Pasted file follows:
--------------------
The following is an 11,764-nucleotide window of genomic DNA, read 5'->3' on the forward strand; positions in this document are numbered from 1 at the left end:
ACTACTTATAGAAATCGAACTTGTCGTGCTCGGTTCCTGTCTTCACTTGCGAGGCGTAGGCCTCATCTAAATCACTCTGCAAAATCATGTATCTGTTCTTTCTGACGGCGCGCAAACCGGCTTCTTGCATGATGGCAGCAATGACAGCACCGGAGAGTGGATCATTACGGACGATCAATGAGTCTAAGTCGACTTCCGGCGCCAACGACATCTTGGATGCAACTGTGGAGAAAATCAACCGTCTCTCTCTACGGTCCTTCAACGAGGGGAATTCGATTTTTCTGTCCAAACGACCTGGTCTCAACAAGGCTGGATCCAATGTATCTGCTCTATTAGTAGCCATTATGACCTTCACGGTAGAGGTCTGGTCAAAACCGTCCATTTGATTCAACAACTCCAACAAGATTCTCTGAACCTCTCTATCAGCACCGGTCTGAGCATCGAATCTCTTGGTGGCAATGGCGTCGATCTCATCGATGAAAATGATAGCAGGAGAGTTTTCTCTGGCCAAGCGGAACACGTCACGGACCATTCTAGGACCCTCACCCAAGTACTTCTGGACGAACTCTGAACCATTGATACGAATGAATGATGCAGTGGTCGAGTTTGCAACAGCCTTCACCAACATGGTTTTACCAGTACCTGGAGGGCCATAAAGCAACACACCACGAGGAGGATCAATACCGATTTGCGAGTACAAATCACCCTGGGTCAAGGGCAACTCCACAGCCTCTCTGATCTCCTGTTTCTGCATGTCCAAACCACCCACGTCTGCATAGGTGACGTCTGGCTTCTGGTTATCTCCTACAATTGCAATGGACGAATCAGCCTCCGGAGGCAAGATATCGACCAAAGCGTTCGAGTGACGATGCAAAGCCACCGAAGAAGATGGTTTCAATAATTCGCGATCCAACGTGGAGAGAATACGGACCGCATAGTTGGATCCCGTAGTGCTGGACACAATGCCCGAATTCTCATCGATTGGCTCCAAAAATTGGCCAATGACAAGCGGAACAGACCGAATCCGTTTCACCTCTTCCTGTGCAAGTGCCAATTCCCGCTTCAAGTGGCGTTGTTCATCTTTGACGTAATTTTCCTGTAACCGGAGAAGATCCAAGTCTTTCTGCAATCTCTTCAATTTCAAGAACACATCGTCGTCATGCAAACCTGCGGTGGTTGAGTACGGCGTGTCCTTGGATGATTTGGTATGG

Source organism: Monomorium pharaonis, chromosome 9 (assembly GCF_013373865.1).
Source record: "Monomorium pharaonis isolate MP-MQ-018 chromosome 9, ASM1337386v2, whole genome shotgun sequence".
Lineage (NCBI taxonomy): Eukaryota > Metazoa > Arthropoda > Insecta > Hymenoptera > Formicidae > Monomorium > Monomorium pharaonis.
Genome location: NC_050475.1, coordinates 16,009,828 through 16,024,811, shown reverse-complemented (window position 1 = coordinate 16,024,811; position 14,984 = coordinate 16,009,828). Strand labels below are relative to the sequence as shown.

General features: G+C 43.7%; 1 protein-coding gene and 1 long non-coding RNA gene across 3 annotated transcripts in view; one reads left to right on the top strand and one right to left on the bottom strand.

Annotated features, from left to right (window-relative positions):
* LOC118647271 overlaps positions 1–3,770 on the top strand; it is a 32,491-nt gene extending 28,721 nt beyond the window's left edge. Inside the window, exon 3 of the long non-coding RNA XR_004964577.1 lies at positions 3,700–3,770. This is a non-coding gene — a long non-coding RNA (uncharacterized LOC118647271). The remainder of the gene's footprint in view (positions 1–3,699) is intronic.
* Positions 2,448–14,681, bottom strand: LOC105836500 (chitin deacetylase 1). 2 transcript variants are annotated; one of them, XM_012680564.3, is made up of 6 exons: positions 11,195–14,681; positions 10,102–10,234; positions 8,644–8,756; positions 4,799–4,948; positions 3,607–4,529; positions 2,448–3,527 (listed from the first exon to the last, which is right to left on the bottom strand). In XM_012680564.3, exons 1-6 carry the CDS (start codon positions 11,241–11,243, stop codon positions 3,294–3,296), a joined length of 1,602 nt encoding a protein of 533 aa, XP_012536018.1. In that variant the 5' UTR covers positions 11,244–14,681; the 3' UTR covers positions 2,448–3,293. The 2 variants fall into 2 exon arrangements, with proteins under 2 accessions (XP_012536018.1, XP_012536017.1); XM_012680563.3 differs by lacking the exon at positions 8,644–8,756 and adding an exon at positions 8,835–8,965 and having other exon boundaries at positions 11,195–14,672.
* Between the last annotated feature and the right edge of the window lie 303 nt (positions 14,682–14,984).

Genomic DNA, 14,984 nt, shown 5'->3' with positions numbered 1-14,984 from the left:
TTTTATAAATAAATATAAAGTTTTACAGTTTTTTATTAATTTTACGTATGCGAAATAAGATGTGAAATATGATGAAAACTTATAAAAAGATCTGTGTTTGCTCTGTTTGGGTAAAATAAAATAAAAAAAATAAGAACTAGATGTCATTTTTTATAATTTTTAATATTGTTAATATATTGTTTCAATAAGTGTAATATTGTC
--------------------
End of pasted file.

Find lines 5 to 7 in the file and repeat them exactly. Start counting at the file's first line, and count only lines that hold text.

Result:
Lineage (NCBI taxonomy): Eukaryota > Metazoa > Arthropoda > Insecta > Hymenoptera > Formicidae > Monomorium > Monomorium pharaonis.
Genome location: NC_050475.1, coordinates 16,009,828 through 16,024,811, shown reverse-complemented (window position 1 = coordinate 16,024,811; position 14,984 = coordinate 16,009,828). Strand labels below are relative to the sequence as shown.

General features: G+C 43.7%; 1 protein-coding gene and 1 long non-coding RNA gene across 3 annotated transcripts in view; one reads left to right on the top strand and one right to left on the bottom strand.